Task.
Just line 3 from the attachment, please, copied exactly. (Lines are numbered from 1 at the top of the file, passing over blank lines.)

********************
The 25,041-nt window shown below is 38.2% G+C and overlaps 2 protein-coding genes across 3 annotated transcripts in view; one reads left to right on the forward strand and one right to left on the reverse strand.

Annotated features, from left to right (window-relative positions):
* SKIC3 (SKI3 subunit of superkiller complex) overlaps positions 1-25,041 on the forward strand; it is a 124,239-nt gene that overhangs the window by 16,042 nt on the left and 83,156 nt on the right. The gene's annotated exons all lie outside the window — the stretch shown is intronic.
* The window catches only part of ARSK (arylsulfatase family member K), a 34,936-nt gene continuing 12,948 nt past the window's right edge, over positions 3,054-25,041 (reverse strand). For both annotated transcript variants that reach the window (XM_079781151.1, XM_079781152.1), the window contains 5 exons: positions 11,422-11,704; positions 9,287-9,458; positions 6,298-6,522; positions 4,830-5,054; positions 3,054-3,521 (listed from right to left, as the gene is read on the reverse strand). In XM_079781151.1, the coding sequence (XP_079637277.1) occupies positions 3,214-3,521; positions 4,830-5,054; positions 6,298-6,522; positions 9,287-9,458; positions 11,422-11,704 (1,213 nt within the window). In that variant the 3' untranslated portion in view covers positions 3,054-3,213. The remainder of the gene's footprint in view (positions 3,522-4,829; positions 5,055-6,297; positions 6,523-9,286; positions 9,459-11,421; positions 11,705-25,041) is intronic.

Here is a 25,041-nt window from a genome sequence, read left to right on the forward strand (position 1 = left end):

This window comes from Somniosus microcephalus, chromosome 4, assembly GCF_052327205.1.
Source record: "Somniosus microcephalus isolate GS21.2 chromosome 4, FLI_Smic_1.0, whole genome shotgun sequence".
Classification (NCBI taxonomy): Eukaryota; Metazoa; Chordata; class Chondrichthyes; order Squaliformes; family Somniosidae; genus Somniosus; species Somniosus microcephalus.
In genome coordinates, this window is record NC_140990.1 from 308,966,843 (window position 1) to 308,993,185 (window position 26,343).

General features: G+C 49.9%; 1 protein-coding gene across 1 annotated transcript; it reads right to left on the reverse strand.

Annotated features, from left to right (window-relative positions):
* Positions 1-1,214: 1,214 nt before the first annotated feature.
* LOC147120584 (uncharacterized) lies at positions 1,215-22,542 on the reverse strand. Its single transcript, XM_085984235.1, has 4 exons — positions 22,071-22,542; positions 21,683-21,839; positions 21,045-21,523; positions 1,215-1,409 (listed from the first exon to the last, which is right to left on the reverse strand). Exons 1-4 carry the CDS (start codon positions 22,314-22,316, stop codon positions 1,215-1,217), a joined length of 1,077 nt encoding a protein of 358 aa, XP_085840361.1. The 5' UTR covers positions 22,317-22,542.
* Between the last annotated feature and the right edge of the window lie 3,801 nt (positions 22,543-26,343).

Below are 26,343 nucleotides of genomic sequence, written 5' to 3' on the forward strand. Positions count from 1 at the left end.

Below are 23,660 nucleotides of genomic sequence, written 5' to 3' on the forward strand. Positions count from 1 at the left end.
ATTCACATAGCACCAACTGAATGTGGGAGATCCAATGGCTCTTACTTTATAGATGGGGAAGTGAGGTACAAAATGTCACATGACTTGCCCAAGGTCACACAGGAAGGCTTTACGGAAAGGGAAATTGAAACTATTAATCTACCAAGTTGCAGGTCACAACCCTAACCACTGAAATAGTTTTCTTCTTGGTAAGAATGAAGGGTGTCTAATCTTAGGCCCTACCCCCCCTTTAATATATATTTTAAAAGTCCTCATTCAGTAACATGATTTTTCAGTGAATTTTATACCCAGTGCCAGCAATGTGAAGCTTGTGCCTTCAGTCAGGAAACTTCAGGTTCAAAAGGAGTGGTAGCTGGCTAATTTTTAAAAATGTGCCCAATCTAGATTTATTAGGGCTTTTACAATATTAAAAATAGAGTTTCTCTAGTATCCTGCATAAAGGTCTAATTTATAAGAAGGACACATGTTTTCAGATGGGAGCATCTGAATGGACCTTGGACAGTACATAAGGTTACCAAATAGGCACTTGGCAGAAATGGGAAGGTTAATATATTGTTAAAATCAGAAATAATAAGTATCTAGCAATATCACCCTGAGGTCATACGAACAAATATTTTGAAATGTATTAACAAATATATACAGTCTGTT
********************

* SKIC3 (SKI3 subunit of superkiller complex) overlaps positions 1-25,041 on the forward strand; it is a 124,239-nt gene that overhangs the window by 16,042 nt on the left and 83,156 nt on the right. The gene's annotated exons all lie outside the window — the stretch shown is intronic.